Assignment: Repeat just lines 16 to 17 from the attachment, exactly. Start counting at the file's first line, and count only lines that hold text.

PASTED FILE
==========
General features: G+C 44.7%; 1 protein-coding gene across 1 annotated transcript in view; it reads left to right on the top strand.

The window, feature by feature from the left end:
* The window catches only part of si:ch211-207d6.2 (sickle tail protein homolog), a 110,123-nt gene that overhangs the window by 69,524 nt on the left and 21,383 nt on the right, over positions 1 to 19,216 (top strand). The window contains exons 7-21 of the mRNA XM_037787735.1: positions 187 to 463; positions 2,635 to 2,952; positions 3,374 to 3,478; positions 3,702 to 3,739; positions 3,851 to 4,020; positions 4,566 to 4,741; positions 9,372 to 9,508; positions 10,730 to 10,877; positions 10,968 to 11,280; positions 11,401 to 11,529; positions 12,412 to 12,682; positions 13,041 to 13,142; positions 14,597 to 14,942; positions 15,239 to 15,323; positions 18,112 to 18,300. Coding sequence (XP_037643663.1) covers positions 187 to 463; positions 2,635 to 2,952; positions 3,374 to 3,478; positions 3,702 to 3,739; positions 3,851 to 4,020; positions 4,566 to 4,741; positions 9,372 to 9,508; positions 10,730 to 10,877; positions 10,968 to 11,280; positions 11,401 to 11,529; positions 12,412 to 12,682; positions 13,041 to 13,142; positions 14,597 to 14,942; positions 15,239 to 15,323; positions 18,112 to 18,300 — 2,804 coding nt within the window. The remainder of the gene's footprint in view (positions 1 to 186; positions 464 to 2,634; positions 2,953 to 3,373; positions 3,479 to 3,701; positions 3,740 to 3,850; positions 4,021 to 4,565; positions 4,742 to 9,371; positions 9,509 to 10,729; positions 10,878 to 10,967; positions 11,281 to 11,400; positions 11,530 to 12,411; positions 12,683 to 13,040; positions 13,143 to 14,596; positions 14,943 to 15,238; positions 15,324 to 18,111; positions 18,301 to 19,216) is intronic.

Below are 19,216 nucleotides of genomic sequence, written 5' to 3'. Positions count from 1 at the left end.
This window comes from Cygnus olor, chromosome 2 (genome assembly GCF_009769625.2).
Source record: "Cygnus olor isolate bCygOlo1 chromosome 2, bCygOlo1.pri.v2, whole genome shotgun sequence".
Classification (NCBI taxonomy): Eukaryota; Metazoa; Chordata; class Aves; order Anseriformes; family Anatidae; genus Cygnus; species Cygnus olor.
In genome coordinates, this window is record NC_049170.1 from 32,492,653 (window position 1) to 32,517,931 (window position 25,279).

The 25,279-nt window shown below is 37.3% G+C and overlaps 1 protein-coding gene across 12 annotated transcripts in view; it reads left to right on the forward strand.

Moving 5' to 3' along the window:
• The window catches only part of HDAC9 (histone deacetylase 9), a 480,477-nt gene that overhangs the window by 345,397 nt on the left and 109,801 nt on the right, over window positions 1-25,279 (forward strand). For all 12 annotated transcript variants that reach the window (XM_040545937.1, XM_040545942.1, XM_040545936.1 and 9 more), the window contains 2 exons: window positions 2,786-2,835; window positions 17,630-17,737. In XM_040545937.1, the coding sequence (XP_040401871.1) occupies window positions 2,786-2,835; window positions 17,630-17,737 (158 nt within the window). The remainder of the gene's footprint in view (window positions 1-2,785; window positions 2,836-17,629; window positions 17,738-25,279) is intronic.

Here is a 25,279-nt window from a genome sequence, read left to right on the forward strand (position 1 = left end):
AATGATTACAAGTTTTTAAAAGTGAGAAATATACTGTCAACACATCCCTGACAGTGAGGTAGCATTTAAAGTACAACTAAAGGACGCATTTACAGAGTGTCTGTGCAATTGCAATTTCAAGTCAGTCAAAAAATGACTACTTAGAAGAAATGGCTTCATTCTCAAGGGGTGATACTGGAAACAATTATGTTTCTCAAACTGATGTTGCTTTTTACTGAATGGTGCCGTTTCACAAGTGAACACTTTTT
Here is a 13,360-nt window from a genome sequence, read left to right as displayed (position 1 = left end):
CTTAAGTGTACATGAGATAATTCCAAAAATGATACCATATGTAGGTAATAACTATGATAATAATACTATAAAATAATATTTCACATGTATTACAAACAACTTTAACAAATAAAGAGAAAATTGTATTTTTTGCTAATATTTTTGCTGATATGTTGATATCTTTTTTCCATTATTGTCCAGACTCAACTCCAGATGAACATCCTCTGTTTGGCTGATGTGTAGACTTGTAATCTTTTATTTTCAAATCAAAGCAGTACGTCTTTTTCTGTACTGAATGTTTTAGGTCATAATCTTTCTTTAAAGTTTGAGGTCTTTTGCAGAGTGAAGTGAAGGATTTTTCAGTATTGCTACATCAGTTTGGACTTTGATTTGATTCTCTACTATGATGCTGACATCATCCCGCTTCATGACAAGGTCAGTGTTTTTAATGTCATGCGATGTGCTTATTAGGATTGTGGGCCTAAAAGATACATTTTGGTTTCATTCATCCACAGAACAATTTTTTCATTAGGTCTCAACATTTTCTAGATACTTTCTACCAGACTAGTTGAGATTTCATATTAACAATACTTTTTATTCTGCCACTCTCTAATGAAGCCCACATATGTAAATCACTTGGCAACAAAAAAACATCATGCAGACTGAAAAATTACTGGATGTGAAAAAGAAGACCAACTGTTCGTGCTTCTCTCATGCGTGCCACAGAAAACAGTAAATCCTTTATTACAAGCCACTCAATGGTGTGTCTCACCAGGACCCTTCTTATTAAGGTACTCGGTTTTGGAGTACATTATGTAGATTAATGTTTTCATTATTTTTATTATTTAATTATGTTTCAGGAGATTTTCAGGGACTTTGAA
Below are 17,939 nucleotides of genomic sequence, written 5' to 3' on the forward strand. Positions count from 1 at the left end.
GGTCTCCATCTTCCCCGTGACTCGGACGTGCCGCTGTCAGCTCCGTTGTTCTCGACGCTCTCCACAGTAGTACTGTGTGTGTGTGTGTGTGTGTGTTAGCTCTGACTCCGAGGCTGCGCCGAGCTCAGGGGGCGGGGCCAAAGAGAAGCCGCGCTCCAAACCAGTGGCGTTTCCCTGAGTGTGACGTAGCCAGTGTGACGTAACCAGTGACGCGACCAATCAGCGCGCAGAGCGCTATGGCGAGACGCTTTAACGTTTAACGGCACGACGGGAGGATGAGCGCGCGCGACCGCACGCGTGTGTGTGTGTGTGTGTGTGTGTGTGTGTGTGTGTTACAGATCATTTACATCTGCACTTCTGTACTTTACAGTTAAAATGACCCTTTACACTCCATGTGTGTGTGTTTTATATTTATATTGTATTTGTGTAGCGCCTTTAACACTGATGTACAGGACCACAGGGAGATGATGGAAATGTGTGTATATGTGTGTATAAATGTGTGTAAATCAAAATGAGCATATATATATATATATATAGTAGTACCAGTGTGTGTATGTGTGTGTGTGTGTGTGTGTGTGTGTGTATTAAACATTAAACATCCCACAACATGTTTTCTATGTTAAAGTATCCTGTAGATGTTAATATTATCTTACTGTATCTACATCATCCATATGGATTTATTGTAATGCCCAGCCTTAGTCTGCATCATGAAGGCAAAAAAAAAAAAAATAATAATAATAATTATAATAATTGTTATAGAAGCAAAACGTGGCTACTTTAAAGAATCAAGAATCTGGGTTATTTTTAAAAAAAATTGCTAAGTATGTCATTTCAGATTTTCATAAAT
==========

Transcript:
Below are 17,939 nucleotides of genomic sequence, written 5' to 3' on the forward strand. Positions count from 1 at the left end.
GGTCTCCATCTTCCCCGTGACTCGGACGTGCCGCTGTCAGCTCCGTTGTTCTCGACGCTCTCCACAGTAGTACTGTGTGTGTGTGTGTGTGTGTGTTAGCTCTGACTCCGAGGCTGCGCCGAGCTCAGGGGGCGGGGCCAAAGAGAAGCCGCGCTCCAAACCAGTGGCGTTTCCCTGAGTGTGACGTAGCCAGTGTGACGTAACCAGTGACGCGACCAATCAGCGCGCAGAGCGCTATGGCGAGACGCTTTAACGTTTAACGGCACGACGGGAGGATGAGCGCGCGCGACCGCACGCGTGTGTGTGTGTGTGTGTGTGTGTGTGTGTGTGTGTTACAGATCATTTACATCTGCACTTCTGTACTTTACAGTTAAAATGACCCTTTACACTCCATGTGTGTGTGTTTTATATTTATATTGTATTTGTGTAGCGCCTTTAACACTGATGTACAGGACCACAGGGAGATGATGGAAATGTGTGTATATGTGTGTATAAATGTGTGTAAATCAAAATGAGCATATATATATATATATATAGTAGTACCAGTGTGTGTATGTGTGTGTGTGTGTGTGTGTGTGTGTGTATTAAACATTAAACATCCCACAACATGTTTTCTATGTTAAAGTATCCTGTAGATGTTAATATTATCTTACTGTATCTACATCATCCATATGGATTTATTGTAATGCCCAGCCTTAGTCTGCATCATGAAGGCAAAAAAAAAAAAAATAATAATAATAATTATAATAATTGTTATAGAAGCAAAACGTGGCTACTTTAAAGAATCAAGAATCTGGGTTATTTTTAAAAAAAATTGCTAAGTATGTCATTTCAGATTTTCATAAAT